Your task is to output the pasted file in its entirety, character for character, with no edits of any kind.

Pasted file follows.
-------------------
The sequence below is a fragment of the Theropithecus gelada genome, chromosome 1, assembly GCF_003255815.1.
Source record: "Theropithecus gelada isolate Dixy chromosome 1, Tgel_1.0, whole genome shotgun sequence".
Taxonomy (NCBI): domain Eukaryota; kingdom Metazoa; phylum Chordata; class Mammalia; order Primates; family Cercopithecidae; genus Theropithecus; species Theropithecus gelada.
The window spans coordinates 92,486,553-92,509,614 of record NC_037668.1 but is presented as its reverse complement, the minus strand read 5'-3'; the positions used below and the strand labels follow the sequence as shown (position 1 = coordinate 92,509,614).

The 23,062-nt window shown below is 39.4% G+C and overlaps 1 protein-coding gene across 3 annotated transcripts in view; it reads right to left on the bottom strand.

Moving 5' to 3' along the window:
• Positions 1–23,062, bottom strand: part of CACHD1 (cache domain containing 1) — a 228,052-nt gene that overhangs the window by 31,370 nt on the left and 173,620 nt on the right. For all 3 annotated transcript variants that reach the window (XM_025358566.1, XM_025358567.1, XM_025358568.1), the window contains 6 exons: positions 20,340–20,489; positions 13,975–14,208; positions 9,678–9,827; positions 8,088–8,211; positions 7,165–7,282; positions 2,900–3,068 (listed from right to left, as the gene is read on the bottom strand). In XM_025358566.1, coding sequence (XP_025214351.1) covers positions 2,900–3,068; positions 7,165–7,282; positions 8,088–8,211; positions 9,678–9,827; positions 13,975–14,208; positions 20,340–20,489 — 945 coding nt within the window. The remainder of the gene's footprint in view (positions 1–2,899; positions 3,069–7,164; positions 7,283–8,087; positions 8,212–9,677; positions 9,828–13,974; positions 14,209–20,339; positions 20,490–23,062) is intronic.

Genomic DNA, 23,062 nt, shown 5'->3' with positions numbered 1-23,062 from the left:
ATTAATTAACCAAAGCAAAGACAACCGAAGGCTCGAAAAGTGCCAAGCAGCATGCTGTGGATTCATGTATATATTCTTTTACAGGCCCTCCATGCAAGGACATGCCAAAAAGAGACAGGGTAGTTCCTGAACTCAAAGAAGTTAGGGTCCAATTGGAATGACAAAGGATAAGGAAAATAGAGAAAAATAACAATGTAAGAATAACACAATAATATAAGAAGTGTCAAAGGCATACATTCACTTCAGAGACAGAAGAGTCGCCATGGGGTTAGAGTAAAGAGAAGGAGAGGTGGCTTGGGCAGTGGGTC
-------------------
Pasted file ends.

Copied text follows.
The sequence below is a fragment of the Theropithecus gelada genome, chromosome 1, assembly GCF_003255815.1.
Source record: "Theropithecus gelada isolate Dixy chromosome 1, Tgel_1.0, whole genome shotgun sequence".
Taxonomy (NCBI): domain Eukaryota; kingdom Metazoa; phylum Chordata; class Mammalia; order Primates; family Cercopithecidae; genus Theropithecus; species Theropithecus gelada.
The window spans coordinates 92,486,553-92,509,614 of record NC_037668.1 but is presented as its reverse complement, the minus strand read 5'-3'; the positions used below and the strand labels follow the sequence as shown (position 1 = coordinate 92,509,614).

The 23,062-nt window shown below is 39.4% G+C and overlaps 1 protein-coding gene across 3 annotated transcripts in view; it reads right to left on the bottom strand.

Moving 5' to 3' along the window:
• Positions 1–23,062, bottom strand: part of CACHD1 (cache domain containing 1) — a 228,052-nt gene that overhangs the window by 31,370 nt on the left and 173,620 nt on the right. For all 3 annotated transcript variants that reach the window (XM_025358566.1, XM_025358567.1, XM_025358568.1), the window contains 6 exons: positions 20,340–20,489; positions 13,975–14,208; positions 9,678–9,827; positions 8,088–8,211; positions 7,165–7,282; positions 2,900–3,068 (listed from right to left, as the gene is read on the bottom strand). In XM_025358566.1, coding sequence (XP_025214351.1) covers positions 2,900–3,068; positions 7,165–7,282; positions 8,088–8,211; positions 9,678–9,827; positions 13,975–14,208; positions 20,340–20,489 — 945 coding nt within the window. The remainder of the gene's footprint in view (positions 1–2,899; positions 3,069–7,164; positions 7,283–8,087; positions 8,212–9,677; positions 9,828–13,974; positions 14,209–20,339; positions 20,490–23,062) is intronic.

Genomic DNA, 23,062 nt, shown 5'->3' with positions numbered 1-23,062 from the left:
ATTAATTAACCAAAGCAAAGACAACCGAAGGCTCGAAAAGTGCCAAGCAGCATGCTGTGGATTCATGTATATATTCTTTTACAGGCCCTCCATGCAAGGACATGCCAAAAAGAGACAGGGTAGTTCCTGAACTCAAAGAAGTTAGGGTCCAATTGGAATGACAAAGGATAAGGAAAATAGAGAAAAATAACAATGTAAGAATAACACAATAATATAAGAAGTGTCAAAGGCATACATTCACTTCAGAGACAGAAGAGTCGCCATGGGGTTAGAGTAAAGAGAAGGAGAGGTGGCTTGGGCAGTGGGTC